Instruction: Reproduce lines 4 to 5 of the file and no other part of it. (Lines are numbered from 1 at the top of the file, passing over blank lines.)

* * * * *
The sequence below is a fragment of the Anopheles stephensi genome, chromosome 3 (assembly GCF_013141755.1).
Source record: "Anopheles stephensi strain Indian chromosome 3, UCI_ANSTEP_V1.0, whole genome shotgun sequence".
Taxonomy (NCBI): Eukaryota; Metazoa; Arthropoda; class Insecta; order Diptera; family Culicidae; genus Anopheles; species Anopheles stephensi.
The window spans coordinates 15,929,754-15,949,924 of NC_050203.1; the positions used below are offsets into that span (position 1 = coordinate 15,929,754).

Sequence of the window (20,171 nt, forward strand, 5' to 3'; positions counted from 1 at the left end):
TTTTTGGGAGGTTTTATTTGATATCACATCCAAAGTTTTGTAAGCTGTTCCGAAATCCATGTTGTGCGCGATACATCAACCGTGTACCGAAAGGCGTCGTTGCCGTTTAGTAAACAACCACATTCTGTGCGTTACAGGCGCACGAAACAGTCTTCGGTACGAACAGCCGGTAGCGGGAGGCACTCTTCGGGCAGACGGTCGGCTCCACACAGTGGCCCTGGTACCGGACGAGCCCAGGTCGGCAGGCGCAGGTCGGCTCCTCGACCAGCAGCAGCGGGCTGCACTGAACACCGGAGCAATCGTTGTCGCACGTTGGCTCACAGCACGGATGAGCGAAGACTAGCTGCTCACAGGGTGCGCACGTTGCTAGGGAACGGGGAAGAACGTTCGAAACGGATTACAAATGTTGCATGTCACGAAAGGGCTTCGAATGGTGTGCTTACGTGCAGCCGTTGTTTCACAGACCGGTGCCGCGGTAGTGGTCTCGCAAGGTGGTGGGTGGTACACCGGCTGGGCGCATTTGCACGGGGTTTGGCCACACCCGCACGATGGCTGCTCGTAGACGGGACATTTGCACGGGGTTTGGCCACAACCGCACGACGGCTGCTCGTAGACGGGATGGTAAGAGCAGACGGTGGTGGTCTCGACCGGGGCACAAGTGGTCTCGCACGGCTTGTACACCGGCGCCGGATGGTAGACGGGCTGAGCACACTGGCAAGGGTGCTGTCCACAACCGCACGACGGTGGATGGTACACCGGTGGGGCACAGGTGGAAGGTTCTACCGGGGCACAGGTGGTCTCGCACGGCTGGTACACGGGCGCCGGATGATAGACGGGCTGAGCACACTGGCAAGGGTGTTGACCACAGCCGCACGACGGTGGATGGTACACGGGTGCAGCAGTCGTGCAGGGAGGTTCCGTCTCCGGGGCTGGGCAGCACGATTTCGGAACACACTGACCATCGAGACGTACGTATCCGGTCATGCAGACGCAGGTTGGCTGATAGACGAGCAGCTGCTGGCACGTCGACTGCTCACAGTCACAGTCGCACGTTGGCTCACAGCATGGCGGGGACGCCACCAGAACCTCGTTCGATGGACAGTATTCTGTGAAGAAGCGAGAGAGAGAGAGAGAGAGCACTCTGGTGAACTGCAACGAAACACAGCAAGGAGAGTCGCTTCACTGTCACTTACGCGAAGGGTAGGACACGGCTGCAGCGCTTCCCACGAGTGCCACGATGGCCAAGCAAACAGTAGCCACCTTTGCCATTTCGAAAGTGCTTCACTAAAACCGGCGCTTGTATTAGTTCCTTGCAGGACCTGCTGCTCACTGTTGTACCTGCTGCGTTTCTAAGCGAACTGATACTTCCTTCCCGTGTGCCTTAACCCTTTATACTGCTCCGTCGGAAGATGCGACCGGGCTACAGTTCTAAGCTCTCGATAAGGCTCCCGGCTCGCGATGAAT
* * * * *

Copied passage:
The window spans coordinates 15,929,754-15,949,924 of NC_050203.1; the positions used below are offsets into that span (position 1 = coordinate 15,929,754).

Sequence of the window (20,171 nt, forward strand, 5' to 3'; positions counted from 1 at the left end):